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Now, that is a very interesting question. I find that particularly so after reading what the Dalai Lama says about humanity.

We are taught to survive, but is that living?

Don’t think we can answer that question until we look at the concept from which our society is built – SURVIVAL OF THE FITTEST – Herbert Spencer coined this phrase following Charles Darwin’s work on “natural selection” of the species, stating “let the strongest live and the weakest die”.   Although Darwin was referring to those w ho could adapt best to the local environment, “survival of the fittest” came to mean “survival of the most physically fit”.

Now that we are more advanced, it doesn’t seem to mean the most physically fit, but to mean the ones who excel in competition, who supposedly start out with a “silver spoon” in their mouth – family money and connections which means the best education, health care, transportation, etc.  With this wealth and these connections, they learn from an early age that they are entitled, that money buys status and power, even the power to sidestep laws that bind the masses.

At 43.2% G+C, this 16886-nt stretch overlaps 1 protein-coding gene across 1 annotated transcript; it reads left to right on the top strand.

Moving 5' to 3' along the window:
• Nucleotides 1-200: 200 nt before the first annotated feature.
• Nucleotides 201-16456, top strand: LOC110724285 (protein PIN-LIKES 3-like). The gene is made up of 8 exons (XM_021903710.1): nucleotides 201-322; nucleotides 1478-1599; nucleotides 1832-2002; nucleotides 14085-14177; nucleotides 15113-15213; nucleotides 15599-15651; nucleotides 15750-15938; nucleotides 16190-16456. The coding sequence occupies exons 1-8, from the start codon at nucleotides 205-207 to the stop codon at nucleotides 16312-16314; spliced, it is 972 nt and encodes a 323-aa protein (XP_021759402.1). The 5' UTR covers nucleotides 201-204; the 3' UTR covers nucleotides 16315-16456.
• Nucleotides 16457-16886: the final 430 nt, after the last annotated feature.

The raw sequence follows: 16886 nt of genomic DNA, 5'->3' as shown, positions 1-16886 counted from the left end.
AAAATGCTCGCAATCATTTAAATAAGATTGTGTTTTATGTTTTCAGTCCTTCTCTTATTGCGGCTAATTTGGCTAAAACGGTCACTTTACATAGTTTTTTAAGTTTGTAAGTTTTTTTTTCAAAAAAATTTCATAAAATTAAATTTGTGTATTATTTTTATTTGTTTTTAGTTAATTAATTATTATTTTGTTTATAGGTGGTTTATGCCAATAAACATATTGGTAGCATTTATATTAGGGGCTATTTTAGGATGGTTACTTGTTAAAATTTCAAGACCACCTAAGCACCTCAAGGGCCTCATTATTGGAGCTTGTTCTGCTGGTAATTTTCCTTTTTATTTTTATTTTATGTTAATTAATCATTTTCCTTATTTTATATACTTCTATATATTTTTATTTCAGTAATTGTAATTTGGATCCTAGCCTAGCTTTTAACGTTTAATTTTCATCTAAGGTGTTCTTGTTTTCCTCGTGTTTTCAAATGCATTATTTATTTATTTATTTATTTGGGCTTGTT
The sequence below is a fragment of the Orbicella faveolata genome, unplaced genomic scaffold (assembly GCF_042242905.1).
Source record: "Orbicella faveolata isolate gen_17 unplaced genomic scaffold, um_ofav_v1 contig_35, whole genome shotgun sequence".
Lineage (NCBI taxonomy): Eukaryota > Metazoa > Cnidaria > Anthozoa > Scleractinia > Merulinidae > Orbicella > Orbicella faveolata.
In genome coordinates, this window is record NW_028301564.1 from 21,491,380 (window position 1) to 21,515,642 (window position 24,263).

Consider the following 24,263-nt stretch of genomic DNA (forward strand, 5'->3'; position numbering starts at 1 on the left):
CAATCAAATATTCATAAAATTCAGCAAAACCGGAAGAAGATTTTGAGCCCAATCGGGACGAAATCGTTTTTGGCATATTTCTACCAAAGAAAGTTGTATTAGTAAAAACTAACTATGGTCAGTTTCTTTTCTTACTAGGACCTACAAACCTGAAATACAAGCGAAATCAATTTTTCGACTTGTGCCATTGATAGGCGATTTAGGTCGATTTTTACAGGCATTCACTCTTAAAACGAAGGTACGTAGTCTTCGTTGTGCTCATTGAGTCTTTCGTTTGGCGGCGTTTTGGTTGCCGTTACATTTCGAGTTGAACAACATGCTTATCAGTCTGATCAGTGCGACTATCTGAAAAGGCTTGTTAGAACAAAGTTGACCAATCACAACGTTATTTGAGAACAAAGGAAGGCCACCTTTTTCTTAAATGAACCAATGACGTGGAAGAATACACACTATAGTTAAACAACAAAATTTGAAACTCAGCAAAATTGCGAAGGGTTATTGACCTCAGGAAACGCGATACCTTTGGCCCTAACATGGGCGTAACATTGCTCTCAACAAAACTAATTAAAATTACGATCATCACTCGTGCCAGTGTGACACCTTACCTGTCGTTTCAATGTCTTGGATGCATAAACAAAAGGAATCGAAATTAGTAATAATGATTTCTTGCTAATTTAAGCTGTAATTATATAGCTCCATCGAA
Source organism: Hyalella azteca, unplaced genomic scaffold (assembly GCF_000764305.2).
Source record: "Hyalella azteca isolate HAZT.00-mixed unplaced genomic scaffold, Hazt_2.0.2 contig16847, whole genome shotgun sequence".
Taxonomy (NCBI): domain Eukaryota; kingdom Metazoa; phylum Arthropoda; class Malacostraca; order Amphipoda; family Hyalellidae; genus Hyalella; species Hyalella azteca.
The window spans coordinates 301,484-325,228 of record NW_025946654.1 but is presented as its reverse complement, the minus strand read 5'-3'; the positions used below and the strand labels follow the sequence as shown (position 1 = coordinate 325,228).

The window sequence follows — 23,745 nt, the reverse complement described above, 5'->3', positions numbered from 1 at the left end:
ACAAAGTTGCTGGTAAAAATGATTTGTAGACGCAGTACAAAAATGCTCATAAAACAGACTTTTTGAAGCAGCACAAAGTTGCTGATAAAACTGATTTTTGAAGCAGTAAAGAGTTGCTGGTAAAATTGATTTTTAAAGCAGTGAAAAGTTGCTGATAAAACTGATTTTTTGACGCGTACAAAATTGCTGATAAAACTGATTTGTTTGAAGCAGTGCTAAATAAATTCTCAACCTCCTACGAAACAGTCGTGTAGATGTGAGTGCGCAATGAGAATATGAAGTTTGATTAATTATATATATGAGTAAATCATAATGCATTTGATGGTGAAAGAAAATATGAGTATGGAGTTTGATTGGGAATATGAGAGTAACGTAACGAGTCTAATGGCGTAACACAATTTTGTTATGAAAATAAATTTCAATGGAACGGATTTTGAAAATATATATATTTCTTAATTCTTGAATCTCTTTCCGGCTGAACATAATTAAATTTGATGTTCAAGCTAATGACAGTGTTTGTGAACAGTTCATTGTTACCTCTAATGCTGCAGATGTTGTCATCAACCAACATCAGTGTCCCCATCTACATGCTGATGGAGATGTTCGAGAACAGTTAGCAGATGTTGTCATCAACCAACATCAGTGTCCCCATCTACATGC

Inadvertently, this concept has produced a culture of competitiveness carried to extremes – a society based on exclusivity (if one is not seen as one of the fittest), a society built on the belief that we must fight for our survival, so when one is not part of the “fittest”, one is seen as “the other” or those who are the dredges of society and, therefore, not fit to receive the benefits of those who are fit.

It sets us up to fight – something that violence and wars have shown throughout history.

We, in short, don’t know what living means, let alone know how to live. Read the rest of this entry »

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